Not so understandable:
While technically I am a digital native, being only 22, sometimes I feel that I am of the Digital Immigrant persuasion. Why does everything have to be so technical. I like the feel of a book. I can't seem to just sit down and type at a computer, I need to hand write things out first. Does this make me old fashioned? Perhaps. Why all this angst towards people who are not computer savvy? I understand that the digital age is the time frame that we are living in, so naturally we need to adapt, but is a teacher necessarily bad because they do not include technology into their classes? I'm not sure. I think teachers just need to be engaging, whatever that entails.

Connection to class:
Clearly this class is lead by someone who is all about engaging her students in a computer friendly way! We use our blogs, power points, video clips, and other means of technology each class. Also, in reference to media literacy Prensky's article fits nicely. I feel that Prensky would advocate for media literacy everywhere as he stresses the importance of technology and being able to decipher and use it properly.

One random thought...what is going to happen to books? How long til we as a society use only technology?

Tuesday, February 10, 2009

The Rise and Fall of the American Teenager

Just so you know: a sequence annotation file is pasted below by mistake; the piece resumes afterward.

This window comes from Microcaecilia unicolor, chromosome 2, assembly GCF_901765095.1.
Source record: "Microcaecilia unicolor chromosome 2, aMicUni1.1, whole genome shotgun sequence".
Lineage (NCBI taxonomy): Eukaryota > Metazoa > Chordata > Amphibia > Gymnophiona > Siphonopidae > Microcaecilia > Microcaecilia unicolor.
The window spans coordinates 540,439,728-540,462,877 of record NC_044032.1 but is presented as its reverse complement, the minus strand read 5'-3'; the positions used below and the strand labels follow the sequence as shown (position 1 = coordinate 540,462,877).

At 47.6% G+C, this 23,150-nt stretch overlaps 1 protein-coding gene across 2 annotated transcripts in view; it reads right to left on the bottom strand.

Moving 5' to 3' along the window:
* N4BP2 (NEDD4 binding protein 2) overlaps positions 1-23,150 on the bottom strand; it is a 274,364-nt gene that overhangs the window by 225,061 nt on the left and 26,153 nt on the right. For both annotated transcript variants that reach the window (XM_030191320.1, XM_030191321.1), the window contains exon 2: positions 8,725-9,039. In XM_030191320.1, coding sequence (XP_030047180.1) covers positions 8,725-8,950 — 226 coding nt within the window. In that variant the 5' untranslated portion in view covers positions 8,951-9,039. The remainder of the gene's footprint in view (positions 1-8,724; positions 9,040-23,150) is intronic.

Thomas Hine.

Hine frames his writing with the startling question are 'Are Teenagers Necessary?' This question made me think that I've never actually thought if one has a choice in being a teenager. I just assumed it was part of life. Hine brings up a good point in that the term teenager was only coined a few decades ago. That being said, there is a lot that has changed from the teenager of the 1940s and the teens of the new millennium (their interests, hobbies, etc.). One misconception which Hine makes clear is that "young people are often judged to be less able than they are. The concept of the teenager has been an impediment that has kept them from becoming the people they were ready to be" (7). It is this notion that explains the gap in most relationships that teens have with adults. Being constantly talked down to, or expected to do tasks that are not challenging or stimulating is extremely frustrating.

In chapter one, The Teenage Mystique I found it interesting how Hine depicts a 'typical' teenager. They truly are misunderstood beings. Hine makes note that teens, and the beliefs surrounding their existence is filled with contradictions. He states "They know more about the future than adults do. They know hardly anything at all. They ought to know the value if a dollar. They should be protected from the world of work. They are frail, vulnerable creatures. They are children. They are sex fiends. They are the death of culture. They are the hope of us all" (11).

Media Literacy

As this was my first task in this class (thanks to changing my schedule around a million times) I was very interested as to what media literacy was all about.